One of the casualties of the storm was U.S. 98. Hurricane Michael tore gaping holes in the pavement, rendering this vital lifeline for many communities undrivable. The Florida DOT quickly convened a bidding process to fix the road. Anderson Columbia Co. Inc. (ACCI), a large road-building operation with offices in Florida and Texas, was awarded the job. ACCI leaders were aware of the complexity of doing this kind of work, having completed a large hurricane relief rebuild in Walton County Florida in 2013.
Still the project was daunting. The storm had gouged huge holes in the highway, one of them 500 feet long. Many others were 20 feet long and most filled with all manner of debris including sand, wood from demolished houses, and even guard rail shredded by the storm. The paving project required work on a 40-mile stretch of highway, with 15 miles badly roughed up by the storm.
Asphalt was specified for the project in part for its flexibility.
Brad Herring, who has been with ACCI for 20 years, was the general supervisor for the project. “Because this was a two-lane highway, work had to be completed for the day, then turned back to traffic almost immediately,” he said. “We were also not allowed to do night paving since people’s homes were nearby the project. Concrete would not have been suitable for the project because we would have had to wait for the material to firm up before turning the road over to traffic. People simply could not wait that long to be denied use of this vital roadway.”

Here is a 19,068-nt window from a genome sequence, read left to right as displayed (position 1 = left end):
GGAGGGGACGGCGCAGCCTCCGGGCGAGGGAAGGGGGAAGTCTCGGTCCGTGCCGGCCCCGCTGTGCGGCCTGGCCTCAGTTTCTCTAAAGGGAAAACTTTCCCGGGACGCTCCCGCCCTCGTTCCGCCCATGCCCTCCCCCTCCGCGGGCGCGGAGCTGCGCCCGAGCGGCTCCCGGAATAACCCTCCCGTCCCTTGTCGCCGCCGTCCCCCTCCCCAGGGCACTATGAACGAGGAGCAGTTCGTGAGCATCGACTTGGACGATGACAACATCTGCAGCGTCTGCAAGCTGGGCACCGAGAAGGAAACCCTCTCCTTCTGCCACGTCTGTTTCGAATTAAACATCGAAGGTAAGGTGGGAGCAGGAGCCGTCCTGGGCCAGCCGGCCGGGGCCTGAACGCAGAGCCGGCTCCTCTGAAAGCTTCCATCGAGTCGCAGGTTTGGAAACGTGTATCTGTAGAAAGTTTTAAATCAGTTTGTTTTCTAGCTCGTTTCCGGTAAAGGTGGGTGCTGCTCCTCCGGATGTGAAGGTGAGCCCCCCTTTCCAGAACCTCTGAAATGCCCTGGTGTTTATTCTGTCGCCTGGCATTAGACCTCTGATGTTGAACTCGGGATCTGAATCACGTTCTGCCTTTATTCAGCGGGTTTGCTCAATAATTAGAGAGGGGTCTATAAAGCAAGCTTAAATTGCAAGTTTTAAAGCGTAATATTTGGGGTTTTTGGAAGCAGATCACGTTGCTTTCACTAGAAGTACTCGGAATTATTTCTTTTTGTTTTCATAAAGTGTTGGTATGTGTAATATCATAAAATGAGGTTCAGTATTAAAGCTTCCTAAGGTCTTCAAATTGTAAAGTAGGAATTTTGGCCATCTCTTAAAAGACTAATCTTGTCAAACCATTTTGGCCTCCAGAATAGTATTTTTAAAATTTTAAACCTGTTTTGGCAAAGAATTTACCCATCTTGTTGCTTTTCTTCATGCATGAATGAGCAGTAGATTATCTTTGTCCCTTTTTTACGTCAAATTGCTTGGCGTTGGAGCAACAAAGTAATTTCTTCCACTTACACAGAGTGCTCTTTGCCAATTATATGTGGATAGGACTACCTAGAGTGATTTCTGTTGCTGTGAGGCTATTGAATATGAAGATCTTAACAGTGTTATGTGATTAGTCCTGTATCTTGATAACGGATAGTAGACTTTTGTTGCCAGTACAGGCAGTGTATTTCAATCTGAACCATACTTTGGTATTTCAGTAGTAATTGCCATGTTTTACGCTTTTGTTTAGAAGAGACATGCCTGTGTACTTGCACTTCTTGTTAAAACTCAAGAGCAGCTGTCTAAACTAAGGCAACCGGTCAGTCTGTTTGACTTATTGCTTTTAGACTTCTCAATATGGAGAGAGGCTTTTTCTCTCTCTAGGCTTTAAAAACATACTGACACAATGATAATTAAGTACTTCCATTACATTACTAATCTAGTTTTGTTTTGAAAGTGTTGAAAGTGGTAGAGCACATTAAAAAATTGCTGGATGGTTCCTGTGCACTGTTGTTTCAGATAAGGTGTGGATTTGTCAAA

After the first lift of asphalt, drivers could resume the work of rebuilding their lives after the hurricane, rather than try to dodge dangerous gaps in the road. Once ACCI workers cleared the debris, they placed 18 inches of graded aggregate base granite stone topped with a 1.5-inch layer of asphalt composed of 12.5 polymer asphalt with granite stone. A second 1.5-inch layer will be added later for smoothness. This is the Florida DOT spec, one that ACCI has used often.
Another challenge for the team was the relative remoteness of the section. “There were not even grocery stores nearby,” said Herring. “So, when we came from the asphalt plant, which was about an hour away in Panama City, we had to bring everything with us.” ACCI also had to rent property for the project in order to park equipment such as bulldozers and excavators.
The weather was an issue as well. “It was 30 degrees here recently, unusual weather for Florida, and we are not allowed to pave in that temperature,” said Herring. “Then, of course, we have frequent rains, which can also limit us.”